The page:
Thank you for your feedback. If this review is inappropriate, please let us know.
Sorry, we failed to record your vote. Please try again
22 of 23 people found the following review helpful By Frederick Baptist on June 6, 2006
Format: Audio CD
This ADD recording has surprisingly good sound quality for an older recording that hasn't been remastered. The performance by Bernstein and both the Columbia Symphonic and the NY Philharmonic on the pieces is simply breathtaking. You'd be hard pressed to find better interpretations of these Gershwin masterpieces. The only problem with this album is that it's very short and although would have been the perfect length on an lp or cassette as it was originally, it seems to be a waste of cd space here. Sony should probably remaster this and add some tracks like perhaps "Porgy and Bess" to make it a better value proposition. I hope they re-release a remastered version on mini-lp sleeve replica packaging too.
Comment Was this review helpful to you? Yes No Sending feedback...
Thank you for your feedback. If this review is inappropriate, please let us know.
Sorry, we failed to record your vote. Please try again
11 of 11 people found the following review helpful By SlanFan on June 10, 2011
Format: Audio CD
Fifty years and change ago, I got to know both these Gershwin masterpieces when I bought a copy of the Bernstein LP from Columbia. I've since heard other renditions of these works by other conductors and pianists, and Bernstein's rendition of An American in Paris holds up against all recordings (including Bernstein's own earlier mono recording for RCA Victor). However, the Rhapsody is another matter entirely. When I heard Leonard Pennario's recording a few years later, I realized that Bernstein, or someone, had made a number of cuts in the Rhapsody, so that this recording doesn't have the entire piece. (I read reviews of the original LP at the time it was released, and none of them mentioned the cuts, which was the beginning of a lifelong distrust by me of professional critics.) Furthermore, Bernstein takes the Rhapsody at a slower pace than most pianists -- including Gershwin himself, in an acoustic recording which used to be available on RCA (unfortunately, a version with even more cuts than Bernstein's version), and also on a player piano roll which the composer cut (available on several recordings, including one with Michael Tilson Thomas conducting an orchestra in accompaniment). Bernstein was known sometimes to opt for odd tempos, sometimes painfully slow ones, and this seems to be one of the times he did so. (Others include his excruciatingly slow version of Bach's Magnificat, and his eccentric, but at least interesting, take on Shostakovich's fifth symphony.) So this recording of the Rhapsody is strictly for Bernstein fans, and people who like lethargic tempos. The best recording of the Rhapsody in Blue, uncut and at an appropriate tempo, which I have heard is the RCA recording with Earl Wild at the keyboard and Arthur Fiedler conducting the Boston Pops, still available on CD.Read more ›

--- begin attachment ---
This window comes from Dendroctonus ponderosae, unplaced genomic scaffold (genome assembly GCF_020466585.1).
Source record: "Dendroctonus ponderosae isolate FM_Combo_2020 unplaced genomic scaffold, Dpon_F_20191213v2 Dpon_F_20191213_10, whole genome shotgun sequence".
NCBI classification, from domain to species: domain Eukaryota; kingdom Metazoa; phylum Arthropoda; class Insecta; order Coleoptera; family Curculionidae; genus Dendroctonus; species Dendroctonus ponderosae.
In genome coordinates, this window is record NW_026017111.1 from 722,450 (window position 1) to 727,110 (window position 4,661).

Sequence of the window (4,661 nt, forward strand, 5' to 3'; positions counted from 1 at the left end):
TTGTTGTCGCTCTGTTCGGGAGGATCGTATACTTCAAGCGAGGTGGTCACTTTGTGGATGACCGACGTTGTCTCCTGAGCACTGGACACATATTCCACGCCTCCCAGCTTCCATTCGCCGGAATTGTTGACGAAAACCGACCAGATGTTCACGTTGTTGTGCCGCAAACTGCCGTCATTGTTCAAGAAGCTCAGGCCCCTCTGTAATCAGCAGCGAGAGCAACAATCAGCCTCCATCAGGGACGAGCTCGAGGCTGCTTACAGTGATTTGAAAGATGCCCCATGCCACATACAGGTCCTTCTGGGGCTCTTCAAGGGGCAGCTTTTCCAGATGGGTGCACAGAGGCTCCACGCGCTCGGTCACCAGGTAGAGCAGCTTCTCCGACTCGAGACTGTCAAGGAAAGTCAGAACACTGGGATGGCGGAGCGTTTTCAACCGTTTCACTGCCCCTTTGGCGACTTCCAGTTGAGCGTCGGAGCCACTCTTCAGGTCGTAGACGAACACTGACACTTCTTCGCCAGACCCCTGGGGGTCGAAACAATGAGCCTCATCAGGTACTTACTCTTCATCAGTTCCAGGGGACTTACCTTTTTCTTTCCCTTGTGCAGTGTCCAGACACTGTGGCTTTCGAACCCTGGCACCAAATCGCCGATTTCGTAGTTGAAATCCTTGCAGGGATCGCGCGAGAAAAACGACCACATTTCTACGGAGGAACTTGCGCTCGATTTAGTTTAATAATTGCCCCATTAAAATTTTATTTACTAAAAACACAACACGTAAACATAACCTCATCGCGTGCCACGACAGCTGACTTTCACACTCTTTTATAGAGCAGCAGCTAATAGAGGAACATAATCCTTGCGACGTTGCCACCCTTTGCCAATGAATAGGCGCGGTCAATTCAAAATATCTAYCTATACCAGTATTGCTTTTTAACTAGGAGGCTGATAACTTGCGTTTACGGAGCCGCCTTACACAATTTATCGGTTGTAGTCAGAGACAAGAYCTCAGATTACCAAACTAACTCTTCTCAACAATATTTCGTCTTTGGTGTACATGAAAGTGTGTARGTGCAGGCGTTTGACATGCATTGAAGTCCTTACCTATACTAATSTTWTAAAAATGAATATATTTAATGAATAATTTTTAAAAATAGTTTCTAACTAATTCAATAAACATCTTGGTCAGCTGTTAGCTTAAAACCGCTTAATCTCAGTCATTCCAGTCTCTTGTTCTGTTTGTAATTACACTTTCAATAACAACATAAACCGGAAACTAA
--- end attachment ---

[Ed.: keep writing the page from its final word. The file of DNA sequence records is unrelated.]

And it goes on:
Comment Was this review helpful to you? Yes No Sending feedback...
Thank you for your feedback. If this review is inappropriate, please let us know.
Sorry, we failed to record your vote. Please try again
9 of 9 people found the following review helpful By Matthew A. Belfiore on August 18, 2006
Format: Audio CD